Flashcards in Fish and Shellfish Deck (55)
What is seafood?
aquatic animals for human consumption
true fish + shellfish
What are the commonly marketed fish products? (6)
The top fish producing country is:
What are the various animal types harvested for seafood?
- bony fish
- cartilagenous fish (shark, skate)
What are the flavor classifications of fish? give some examples
Mild: Cod, Halibut, Porgie
Medium: Shrimp, Lobster, Skate
Strong: Salmon, Mackerel, Sardines
What are the factors that affect fish composition? (8)
- population density
- migratory or spawning behaviour
Most fish sold as food is in ____ form, followed by _____.
frozen (24%); fresh (22%)
Wild harvest of fish was increasing, but now has stabilized around ___. Why?
What source of fish in increasing?
- Regulations (government limit)
- Depletion of stocks (overfished, few left)
Aquaculture (farmed fish) is increasing
What are some non-food uses of fish? (5)
Name the fins on a teleost fish:
on back: Dorsal, Adipose (near tail)
Belly: Pectoral (front), Pelvic, Anal
How does fat distribution differ in fatty and lean fish? What types of lipid predominate?
fatty: fat throughout flesh
lean: fat accumulates in liver/gut
mostly TG, also PL in skin and membranes
fish is about ___% protein, which is comparable to ____.
What component shows the most variation in fish? What other component will also vary, and what causes these variations?
Lipids, also protein
spawning/migration -> use energy, lower lipid/protein
increase in period of heavy feeding
Describe the 2 layers of fish skin:
outer layer: epidermis
- high moisture
- glands make mucus (MUCOPOLYSACCARIDES)
inner layer: dermis
- conn tissue fibres
- pigment cells (GUANOPHORES)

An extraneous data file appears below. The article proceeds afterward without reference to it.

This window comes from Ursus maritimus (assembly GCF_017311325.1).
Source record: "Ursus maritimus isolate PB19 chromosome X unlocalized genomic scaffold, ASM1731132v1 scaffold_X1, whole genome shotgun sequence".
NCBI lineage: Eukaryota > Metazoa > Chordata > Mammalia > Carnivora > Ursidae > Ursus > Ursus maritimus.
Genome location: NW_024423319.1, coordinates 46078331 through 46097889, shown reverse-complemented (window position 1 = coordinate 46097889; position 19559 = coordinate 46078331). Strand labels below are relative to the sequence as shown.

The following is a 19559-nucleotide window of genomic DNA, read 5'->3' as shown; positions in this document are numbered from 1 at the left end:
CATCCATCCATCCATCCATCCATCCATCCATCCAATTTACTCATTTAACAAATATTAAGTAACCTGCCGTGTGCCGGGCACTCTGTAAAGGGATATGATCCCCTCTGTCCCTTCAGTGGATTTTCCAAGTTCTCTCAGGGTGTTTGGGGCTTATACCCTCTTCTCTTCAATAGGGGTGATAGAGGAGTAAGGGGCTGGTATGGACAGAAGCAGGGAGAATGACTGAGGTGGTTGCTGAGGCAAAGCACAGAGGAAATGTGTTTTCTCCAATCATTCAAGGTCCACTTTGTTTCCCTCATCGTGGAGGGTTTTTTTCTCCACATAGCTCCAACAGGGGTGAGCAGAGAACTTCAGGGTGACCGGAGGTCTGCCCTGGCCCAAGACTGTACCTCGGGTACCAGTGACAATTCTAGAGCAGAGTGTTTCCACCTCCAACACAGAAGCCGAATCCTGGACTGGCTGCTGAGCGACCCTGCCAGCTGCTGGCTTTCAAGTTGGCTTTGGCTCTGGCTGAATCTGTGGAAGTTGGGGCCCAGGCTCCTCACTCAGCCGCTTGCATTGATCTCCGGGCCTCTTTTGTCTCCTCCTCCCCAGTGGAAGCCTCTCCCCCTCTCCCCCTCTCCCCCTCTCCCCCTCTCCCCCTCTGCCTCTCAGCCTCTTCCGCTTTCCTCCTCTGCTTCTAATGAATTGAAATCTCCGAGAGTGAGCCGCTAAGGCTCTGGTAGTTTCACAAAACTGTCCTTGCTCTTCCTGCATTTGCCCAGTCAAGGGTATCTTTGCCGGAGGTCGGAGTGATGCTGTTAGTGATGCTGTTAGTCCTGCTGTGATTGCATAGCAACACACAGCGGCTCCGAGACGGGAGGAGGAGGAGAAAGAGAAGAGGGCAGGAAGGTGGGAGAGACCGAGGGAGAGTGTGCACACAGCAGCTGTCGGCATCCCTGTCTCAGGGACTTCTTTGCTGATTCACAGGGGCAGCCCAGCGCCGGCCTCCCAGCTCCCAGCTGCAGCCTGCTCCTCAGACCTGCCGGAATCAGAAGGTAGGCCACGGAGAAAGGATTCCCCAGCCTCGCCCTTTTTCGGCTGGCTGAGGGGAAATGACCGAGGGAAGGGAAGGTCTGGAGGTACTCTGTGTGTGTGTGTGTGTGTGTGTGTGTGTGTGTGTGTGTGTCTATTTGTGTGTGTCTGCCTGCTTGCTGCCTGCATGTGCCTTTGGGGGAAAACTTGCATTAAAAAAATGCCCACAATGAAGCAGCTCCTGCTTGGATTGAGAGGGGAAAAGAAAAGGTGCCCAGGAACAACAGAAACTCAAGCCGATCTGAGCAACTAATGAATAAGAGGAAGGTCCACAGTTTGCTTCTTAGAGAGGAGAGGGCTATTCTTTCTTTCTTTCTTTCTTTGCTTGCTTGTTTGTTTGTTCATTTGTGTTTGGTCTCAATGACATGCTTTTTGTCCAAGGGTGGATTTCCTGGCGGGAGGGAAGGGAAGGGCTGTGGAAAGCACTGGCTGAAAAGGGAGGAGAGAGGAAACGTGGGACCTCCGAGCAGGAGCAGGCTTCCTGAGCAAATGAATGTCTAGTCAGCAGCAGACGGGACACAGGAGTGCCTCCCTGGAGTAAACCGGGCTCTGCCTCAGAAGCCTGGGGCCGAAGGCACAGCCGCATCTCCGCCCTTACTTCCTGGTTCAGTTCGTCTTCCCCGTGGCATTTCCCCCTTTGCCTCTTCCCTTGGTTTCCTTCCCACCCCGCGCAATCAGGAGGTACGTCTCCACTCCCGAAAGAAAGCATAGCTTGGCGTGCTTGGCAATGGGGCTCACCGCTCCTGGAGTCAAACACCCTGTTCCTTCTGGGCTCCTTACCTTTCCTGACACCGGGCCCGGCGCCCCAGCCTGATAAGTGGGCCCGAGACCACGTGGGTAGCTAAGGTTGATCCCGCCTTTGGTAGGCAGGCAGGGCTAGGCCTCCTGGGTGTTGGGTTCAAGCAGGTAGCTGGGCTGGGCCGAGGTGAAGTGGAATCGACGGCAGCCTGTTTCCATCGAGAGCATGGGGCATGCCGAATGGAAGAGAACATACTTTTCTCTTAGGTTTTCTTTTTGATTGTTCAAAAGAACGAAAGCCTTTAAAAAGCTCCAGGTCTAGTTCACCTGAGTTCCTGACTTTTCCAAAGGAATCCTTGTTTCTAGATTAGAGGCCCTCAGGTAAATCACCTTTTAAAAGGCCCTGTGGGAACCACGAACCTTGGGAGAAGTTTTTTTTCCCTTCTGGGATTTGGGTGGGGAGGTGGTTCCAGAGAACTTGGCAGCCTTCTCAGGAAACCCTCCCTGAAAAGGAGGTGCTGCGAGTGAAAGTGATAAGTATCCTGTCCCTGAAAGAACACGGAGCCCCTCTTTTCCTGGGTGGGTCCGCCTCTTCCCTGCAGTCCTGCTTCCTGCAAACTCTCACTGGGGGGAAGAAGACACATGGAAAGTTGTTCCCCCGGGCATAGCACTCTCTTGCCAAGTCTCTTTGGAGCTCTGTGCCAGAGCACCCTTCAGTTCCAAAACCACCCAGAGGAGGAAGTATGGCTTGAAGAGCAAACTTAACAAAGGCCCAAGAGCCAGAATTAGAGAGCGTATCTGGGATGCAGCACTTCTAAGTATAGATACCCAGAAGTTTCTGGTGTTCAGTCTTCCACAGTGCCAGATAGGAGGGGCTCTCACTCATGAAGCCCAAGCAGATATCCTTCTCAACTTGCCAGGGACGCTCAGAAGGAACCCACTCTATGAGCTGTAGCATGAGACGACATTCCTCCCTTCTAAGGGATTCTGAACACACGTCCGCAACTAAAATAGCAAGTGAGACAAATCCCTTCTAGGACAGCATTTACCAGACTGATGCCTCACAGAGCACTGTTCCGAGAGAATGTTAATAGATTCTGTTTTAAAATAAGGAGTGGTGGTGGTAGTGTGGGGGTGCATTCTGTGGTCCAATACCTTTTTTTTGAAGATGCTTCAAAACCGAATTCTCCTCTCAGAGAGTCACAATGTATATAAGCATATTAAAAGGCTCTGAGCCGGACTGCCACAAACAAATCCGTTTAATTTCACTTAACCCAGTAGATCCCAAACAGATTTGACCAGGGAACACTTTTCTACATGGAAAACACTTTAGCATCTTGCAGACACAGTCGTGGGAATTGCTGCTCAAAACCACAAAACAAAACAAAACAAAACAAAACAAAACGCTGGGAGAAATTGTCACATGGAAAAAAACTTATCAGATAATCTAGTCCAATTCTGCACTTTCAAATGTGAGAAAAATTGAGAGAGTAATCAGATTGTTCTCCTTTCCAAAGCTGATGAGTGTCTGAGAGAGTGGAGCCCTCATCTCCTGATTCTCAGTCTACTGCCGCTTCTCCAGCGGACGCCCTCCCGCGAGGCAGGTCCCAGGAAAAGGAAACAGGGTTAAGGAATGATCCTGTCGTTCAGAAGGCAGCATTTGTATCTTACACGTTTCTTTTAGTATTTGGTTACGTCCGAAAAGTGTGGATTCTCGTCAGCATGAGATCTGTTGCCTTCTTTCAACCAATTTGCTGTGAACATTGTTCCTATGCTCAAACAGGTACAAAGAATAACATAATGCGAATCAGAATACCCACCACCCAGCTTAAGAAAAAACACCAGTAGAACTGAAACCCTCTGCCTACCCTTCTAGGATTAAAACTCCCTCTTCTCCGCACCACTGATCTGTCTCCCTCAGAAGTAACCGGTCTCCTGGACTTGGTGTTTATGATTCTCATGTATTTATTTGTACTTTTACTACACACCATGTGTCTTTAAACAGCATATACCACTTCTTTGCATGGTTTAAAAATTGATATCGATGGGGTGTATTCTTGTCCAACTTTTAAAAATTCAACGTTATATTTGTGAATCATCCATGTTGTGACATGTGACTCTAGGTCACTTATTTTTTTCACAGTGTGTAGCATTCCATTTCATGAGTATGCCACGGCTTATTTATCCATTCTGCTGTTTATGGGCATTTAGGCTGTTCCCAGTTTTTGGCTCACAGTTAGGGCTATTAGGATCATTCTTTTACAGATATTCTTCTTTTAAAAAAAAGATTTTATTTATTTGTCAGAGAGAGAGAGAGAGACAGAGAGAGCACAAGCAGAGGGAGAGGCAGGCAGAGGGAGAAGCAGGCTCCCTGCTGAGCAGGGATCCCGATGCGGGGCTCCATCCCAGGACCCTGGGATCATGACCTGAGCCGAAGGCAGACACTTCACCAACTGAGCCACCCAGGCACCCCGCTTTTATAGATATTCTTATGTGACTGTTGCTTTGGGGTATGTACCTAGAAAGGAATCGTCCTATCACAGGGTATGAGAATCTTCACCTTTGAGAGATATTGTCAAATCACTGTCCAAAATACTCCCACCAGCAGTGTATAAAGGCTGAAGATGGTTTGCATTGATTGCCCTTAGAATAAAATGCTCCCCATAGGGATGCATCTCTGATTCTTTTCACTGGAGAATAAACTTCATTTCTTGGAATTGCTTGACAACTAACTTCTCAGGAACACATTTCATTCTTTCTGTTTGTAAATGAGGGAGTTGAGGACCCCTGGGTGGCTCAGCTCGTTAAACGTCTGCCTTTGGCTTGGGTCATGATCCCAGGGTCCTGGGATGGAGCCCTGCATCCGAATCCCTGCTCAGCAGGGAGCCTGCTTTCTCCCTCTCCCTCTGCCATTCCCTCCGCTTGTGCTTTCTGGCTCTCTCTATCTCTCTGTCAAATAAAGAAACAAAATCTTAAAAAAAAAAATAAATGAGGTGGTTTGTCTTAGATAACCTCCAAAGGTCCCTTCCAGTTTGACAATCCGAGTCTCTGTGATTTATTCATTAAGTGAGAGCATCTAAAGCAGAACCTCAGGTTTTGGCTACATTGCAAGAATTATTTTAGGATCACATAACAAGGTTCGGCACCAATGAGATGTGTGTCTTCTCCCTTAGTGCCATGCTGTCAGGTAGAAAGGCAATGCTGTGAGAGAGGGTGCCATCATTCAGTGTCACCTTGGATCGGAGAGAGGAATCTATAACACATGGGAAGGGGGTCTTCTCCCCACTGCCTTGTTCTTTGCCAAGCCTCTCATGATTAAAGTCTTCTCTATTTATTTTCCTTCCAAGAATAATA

The main sugars of mucopolysaccharides that form the fish slime layer are: (2)
Fish oil is an excellent source of ____ PUFAs, but what problem does this cause?
omega 3 (good for health!)
prone to oxidative rancidity
What is the main cause for the rapid bacterial decay of fish?
The microflora present on scales/skin, resistant to low temperatures
Name the 3 protein types in fish, and their proportions.
Sarcoplasmic (dissolved) - 20-30%
Myofibrillar (muscle, salt-soluble): 65-75%
Stromal (insoluble) : 3-10%
actin, myosin, and troponin are all ____ proteins, while collagen is a ____ protein.
how do the proportions of fish protein types compare to that in mammals?
How does this affect the fish meat?
Less stromal: don't need as much connective tissue since water can support weight
More myofibrillar: need strong muscle for swimming
sarcoplasmic stays the same (enzymes, etc)
fish is more tender than meat, since less sarcoplasmic
What type of protein is Mb?
How do fish myofibrillar proteins compare to mammalian counterparts?
more myofibrillar, but individual proteins in same proportion
More easily denatured by heat
True/False: the sarcoplasmic protein proportions and types remain fairly constant among all fish.
False: different patterns can be seen, and used to identify fish
What sarcoplasmic fish protein is different from the mammal version? This protein is concentrated in ______.
Mb - fish has cysteine, mammal does not
concentrated in dark muscle
Fish protein generally has higher levels of what AAs, compared to mammals? This means that it would pair well with:
lysine, cysteine, methionine
cereals (low in those AAs)
___, a very basic non-protein AA, is found in fish and has antimicrobial properties
The main connective tissue proteins in fish are:
collagen (90%), elastin
How does the final meat yield from fish compare to mammals?
lower yield after removal of head, guts, tail, etc (lose up to 50%)
mollusc/crustacea lose even more (over 50%)
but less losses during cooking
True/False: fish contain all the essential AAs.
True (like all animal protein)